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Showing posts from May, 2015

Uber Plans To Build A See-Through Office Building

Do your open-office environment make you feel like you're always on display? Do you feel constantly distracted by everything happening in your peripheral vision? Well, wait until you see what Uber has planned for its new San Francisco office! Uber, the company that lets people become potentially uninsured taxi drivers to the consternation of real taxi drivers, apparently is no longer content to keep its inside office plan shut off from the outside world. Uber is gearing up to build a 423,000-square-foot, see-through office space! As a San Francisco Business Times article points out: "And for those wondering what workers at Uber (but not the drivers) do all day, you're in luck: the glass structure is designed to give people a glimpse inside." So not only will these Uber employees be distracted by their co-workers, they could also be distracted by various, street-level passerby gawking at them as they listen to a PowerPoint presentation in a second-floor conferenc…

Let's Make Staying On Topic Today's Meeting Topic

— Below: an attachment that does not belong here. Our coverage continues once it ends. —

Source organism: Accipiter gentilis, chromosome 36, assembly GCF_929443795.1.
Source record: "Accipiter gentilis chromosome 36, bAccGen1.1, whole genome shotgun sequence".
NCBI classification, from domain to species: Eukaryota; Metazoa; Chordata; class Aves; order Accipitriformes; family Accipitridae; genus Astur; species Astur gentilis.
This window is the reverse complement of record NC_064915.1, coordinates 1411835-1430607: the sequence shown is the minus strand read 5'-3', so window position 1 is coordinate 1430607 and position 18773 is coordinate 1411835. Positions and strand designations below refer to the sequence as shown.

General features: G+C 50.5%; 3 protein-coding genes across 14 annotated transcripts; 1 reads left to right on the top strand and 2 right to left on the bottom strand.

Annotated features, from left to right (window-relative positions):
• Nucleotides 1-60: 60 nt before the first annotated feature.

Keeping meetings on track is easier said than done, if a new Accountemps survey is any indication. More than one-quarter (27%) of C-level leaders surveyed said that "being distracted" is their number-one irritation during meetings. That's right. The boss was trying to say something important when so-and-so just had to interrupt with an irrelevant question or questionable tangent that is completely off-topic. Before we know it, we're talking about a co-worker's dog instead of spreadsheet details, and everyone will receive another summary email afterward. That is, assuming the boss even has a detailed meeting agenda to begin with, and isn't calling a meeting simply to call a meeting to look busy. This topic is not on today's blogging agenda, however. Ahem. Moving on. So more than one in four managers feel meetings are becoming an exercise in distraction, while employees don't seem to notice. They're too busy interrupting the boss to ask a que…

LOL, Survey Reveals Our Workplace Texting Habits